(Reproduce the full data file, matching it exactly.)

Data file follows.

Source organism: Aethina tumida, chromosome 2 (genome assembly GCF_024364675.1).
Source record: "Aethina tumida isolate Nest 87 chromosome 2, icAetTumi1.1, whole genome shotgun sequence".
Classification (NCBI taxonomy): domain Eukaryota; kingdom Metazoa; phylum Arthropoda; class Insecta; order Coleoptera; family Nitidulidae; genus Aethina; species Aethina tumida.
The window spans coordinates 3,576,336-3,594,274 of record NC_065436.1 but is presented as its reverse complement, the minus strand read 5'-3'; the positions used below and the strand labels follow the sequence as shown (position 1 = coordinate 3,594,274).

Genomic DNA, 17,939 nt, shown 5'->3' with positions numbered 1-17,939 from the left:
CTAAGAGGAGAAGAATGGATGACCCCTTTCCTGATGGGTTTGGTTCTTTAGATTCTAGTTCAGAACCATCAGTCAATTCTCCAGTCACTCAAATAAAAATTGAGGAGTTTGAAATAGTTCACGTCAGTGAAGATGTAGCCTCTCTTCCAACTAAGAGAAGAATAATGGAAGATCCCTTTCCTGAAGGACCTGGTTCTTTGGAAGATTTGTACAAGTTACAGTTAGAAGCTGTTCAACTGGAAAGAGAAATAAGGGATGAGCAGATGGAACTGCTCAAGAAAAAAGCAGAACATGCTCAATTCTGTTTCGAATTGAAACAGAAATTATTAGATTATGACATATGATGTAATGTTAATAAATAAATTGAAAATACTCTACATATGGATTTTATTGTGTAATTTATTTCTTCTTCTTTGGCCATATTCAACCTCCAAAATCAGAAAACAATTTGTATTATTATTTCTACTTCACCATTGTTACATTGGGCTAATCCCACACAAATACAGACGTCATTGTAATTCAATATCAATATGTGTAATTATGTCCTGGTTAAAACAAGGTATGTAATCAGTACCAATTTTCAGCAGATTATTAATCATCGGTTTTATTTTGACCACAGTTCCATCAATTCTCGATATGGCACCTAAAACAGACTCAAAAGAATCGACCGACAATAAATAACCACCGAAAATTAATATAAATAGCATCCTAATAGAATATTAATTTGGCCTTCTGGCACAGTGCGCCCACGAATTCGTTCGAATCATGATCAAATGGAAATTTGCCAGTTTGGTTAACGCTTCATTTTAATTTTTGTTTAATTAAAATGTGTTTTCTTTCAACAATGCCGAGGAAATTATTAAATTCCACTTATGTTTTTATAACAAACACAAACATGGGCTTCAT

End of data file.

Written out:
Source organism: Aethina tumida, chromosome 2 (genome assembly GCF_024364675.1).
Source record: "Aethina tumida isolate Nest 87 chromosome 2, icAetTumi1.1, whole genome shotgun sequence".
Classification (NCBI taxonomy): domain Eukaryota; kingdom Metazoa; phylum Arthropoda; class Insecta; order Coleoptera; family Nitidulidae; genus Aethina; species Aethina tumida.
The window spans coordinates 3,576,336-3,594,274 of record NC_065436.1 but is presented as its reverse complement, the minus strand read 5'-3'; the positions used below and the strand labels follow the sequence as shown (position 1 = coordinate 3,594,274).

Genomic DNA, 17,939 nt, shown 5'->3' with positions numbered 1-17,939 from the left:
CTAAGAGGAGAAGAATGGATGACCCCTTTCCTGATGGGTTTGGTTCTTTAGATTCTAGTTCAGAACCATCAGTCAATTCTCCAGTCACTCAAATAAAAATTGAGGAGTTTGAAATAGTTCACGTCAGTGAAGATGTAGCCTCTCTTCCAACTAAGAGAAGAATAATGGAAGATCCCTTTCCTGAAGGACCTGGTTCTTTGGAAGATTTGTACAAGTTACAGTTAGAAGCTGTTCAACTGGAAAGAGAAATAAGGGATGAGCAGATGGAACTGCTCAAGAAAAAAGCAGAACATGCTCAATTCTGTTTCGAATTGAAACAGAAATTATTAGATTATGACATATGATGTAATGTTAATAAATAAATTGAAAATACTCTACATATGGATTTTATTGTGTAATTTATTTCTTCTTCTTTGGCCATATTCAACCTCCAAAATCAGAAAACAATTTGTATTATTATTTCTACTTCACCATTGTTACATTGGGCTAATCCCACACAAATACAGACGTCATTGTAATTCAATATCAATATGTGTAATTATGTCCTGGTTAAAACAAGGTATGTAATCAGTACCAATTTTCAGCAGATTATTAATCATCGGTTTTATTTTGACCACAGTTCCATCAATTCTCGATATGGCACCTAAAACAGACTCAAAAGAATCGACCGACAATAAATAACCACCGAAAATTAATATAAATAGCATCCTAATAGAATATTAATTTGGCCTTCTGGCACAGTGCGCCCACGAATTCGTTCGAATCATGATCAAATGGAAATTTGCCAGTTTGGTTAACGCTTCATTTTAATTTTTGTTTAATTAAAATGTGTTTTCTTTCAACAATGCCGAGGAAATTATTAAATTCCACTTATGTTTTTATAACAAACACAAACATGGGCTTCAT